8. Understand the universal principles of reciprocation, and valuation

Following on from this, you should not do all of the taking. You need to value and respect your collaborator’s work, and the pressures in their life. Offer help and support when it’s needed, if you expect them to do the same for you.

9. Be prepared to carry any collaboration, at least for a while

The ideal collaboration may take a while to form, so be open and adaptable as it coalesces. You may need to do more than your fair share initially if you want it to work, but the effort will be worth it, if it means the collaboration will be stronger as a result.

10. When they are busy you might be free, when you are busy they might be free: look at this as an opportunity

Collaborators’ work schedules often differ from yours; if you wait until both are free then this is a disadvantage, because it probably means ‘never’. However you can turn this into an advantage if you keep moving forwards when you are free (but they are busy) and in return they move forwards when they are free (but you are busy). That way you can build and maintain good momentum.

Throughout the collaboration, flexibility, understanding, and a healthy attitude of respect are essential. However, you need to go into any joint project with a full knowledge of your needs and what you hope to get out of it. The journey to fulfilling these may be circuitous and unexpected, but the golden rule is that if you keep the best interests of your collaborator in mind, the collaboration will work and will provide a huge amount of additional benefit besides.

Latest Newton Fund Opportunities

20 July 2016

There are a number of calls currently open as part of the UK Government’s Newton Fund, which supports research activity between the UK and 15 partner countries in the developing world.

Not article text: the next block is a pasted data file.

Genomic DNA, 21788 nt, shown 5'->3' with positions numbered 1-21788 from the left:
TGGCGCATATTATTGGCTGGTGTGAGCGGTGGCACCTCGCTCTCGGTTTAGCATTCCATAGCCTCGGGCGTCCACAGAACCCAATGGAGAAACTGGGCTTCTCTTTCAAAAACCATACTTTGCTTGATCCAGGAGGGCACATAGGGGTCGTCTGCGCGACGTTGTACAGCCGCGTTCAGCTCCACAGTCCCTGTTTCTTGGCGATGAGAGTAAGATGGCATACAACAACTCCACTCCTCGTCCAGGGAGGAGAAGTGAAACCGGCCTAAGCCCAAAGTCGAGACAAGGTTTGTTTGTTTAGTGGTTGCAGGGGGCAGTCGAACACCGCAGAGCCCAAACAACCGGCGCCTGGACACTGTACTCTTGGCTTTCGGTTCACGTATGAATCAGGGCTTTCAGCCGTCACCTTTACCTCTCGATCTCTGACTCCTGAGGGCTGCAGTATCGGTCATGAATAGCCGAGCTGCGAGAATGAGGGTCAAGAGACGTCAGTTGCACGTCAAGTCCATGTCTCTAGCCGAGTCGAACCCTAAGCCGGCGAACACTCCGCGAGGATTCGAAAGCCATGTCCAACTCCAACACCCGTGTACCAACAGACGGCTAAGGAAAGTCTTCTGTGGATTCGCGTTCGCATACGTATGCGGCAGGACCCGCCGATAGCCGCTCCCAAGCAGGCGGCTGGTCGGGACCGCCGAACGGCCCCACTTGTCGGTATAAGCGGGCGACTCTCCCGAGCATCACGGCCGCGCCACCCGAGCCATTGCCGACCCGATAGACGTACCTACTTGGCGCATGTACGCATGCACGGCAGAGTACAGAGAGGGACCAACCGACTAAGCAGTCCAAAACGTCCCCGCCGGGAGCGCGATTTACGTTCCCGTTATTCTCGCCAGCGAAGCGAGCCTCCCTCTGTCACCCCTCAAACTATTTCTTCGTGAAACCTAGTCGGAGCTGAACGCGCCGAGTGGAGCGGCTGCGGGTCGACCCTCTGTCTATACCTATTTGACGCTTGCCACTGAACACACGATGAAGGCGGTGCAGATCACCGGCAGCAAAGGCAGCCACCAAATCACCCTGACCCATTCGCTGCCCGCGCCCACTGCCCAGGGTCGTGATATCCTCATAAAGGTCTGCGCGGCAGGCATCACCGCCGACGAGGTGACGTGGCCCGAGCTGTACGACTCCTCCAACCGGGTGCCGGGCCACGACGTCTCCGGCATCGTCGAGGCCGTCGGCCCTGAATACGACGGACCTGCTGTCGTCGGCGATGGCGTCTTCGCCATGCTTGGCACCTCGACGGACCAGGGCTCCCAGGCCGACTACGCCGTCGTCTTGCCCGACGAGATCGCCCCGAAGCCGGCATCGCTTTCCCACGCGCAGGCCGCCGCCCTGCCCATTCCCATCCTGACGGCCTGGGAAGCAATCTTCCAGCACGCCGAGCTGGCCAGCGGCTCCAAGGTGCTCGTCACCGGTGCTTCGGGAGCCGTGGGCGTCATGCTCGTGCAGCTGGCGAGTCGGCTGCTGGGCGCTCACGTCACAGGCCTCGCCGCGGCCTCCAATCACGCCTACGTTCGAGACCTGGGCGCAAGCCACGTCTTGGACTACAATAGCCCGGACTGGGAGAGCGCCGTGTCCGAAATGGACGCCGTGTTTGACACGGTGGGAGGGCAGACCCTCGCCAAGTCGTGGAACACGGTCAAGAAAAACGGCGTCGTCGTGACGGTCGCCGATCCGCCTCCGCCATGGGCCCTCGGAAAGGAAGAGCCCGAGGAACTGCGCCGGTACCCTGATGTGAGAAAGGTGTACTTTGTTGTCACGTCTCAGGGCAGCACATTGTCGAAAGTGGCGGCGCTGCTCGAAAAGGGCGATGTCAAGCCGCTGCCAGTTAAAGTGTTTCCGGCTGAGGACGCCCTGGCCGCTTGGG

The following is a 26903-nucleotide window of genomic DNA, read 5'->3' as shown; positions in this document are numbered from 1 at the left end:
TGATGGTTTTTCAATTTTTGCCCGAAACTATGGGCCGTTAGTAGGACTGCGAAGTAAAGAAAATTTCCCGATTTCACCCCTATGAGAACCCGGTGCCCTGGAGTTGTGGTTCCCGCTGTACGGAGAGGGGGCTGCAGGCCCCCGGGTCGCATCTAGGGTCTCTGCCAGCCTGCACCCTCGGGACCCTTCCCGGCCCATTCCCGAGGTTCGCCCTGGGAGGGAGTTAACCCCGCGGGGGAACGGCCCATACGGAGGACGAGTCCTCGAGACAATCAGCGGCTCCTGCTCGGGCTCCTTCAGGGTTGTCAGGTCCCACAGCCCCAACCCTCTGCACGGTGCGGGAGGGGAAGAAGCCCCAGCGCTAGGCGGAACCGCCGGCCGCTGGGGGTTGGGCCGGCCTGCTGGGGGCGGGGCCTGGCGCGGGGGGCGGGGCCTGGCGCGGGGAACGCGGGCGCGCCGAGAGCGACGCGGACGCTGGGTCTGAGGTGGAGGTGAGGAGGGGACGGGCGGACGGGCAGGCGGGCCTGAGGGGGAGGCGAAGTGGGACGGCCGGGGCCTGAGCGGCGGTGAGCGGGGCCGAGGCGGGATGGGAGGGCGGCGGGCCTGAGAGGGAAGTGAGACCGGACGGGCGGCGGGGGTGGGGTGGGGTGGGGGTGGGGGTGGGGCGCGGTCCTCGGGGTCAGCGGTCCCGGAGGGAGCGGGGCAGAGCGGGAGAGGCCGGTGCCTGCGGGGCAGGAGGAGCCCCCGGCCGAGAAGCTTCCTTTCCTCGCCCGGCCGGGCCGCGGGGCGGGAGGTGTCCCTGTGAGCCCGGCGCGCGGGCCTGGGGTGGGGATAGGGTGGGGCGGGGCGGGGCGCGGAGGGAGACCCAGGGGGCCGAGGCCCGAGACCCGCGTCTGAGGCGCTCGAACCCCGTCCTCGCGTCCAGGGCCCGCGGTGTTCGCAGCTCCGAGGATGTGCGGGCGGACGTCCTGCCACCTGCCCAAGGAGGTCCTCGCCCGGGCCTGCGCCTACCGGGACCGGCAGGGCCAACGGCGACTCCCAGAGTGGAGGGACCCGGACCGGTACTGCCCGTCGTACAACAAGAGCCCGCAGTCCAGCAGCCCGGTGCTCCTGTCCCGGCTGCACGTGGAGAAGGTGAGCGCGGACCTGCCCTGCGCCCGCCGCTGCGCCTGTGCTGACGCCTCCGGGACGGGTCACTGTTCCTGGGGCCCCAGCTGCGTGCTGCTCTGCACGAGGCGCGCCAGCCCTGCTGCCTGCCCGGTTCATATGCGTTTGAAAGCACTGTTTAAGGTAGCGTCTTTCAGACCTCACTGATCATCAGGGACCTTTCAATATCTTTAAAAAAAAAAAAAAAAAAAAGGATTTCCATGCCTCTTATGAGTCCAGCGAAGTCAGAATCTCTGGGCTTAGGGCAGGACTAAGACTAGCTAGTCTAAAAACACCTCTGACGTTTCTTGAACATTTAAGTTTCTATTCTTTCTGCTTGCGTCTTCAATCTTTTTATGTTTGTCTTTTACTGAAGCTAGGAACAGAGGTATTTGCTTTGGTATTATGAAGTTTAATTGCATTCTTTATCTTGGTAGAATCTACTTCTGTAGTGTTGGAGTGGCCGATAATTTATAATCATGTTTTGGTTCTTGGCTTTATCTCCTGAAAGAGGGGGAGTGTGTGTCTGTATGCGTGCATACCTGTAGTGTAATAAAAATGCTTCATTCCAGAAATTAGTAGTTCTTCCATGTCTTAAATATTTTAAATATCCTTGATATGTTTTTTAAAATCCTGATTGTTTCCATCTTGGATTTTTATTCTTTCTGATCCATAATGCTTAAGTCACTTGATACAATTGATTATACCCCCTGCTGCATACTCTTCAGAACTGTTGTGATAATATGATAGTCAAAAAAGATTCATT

All activity supported under the Newton Fund must promote the economic development and social welfare of either the partner countries or, through working with the partner country, to address the well being of communities. A range of activities are supported, from travel/mobility grants to Fellowships to long term institutional collaboration.

Current calls open for applications include:

Newton Advanced Fellowships (Medical or Clinical Sciences) Partner country: China

Newton Advanced Fellowships (Social Sciences / Humanities) Partner countries: Malaysia, Mexico, South Africa

Newton Research Collaboration Programme (Engineering) Partner countries: Brazil, Mexico, South Africa, Turkey, Vietnam

Newton Mobility Grants (Social sciences / Humanities) Partner countries: South Africa, Turkey, Vietnam

Institutional Links Partner countries: Brazil, Colombia, Egypt, Thailand, Vietnam

Researcher Links Travel Grants Partner countries: South Africa, Thailand

For a full list of currently open calls, please visit the Newton Fund website.

For further information please follow the links above or contact your Funding Team representative.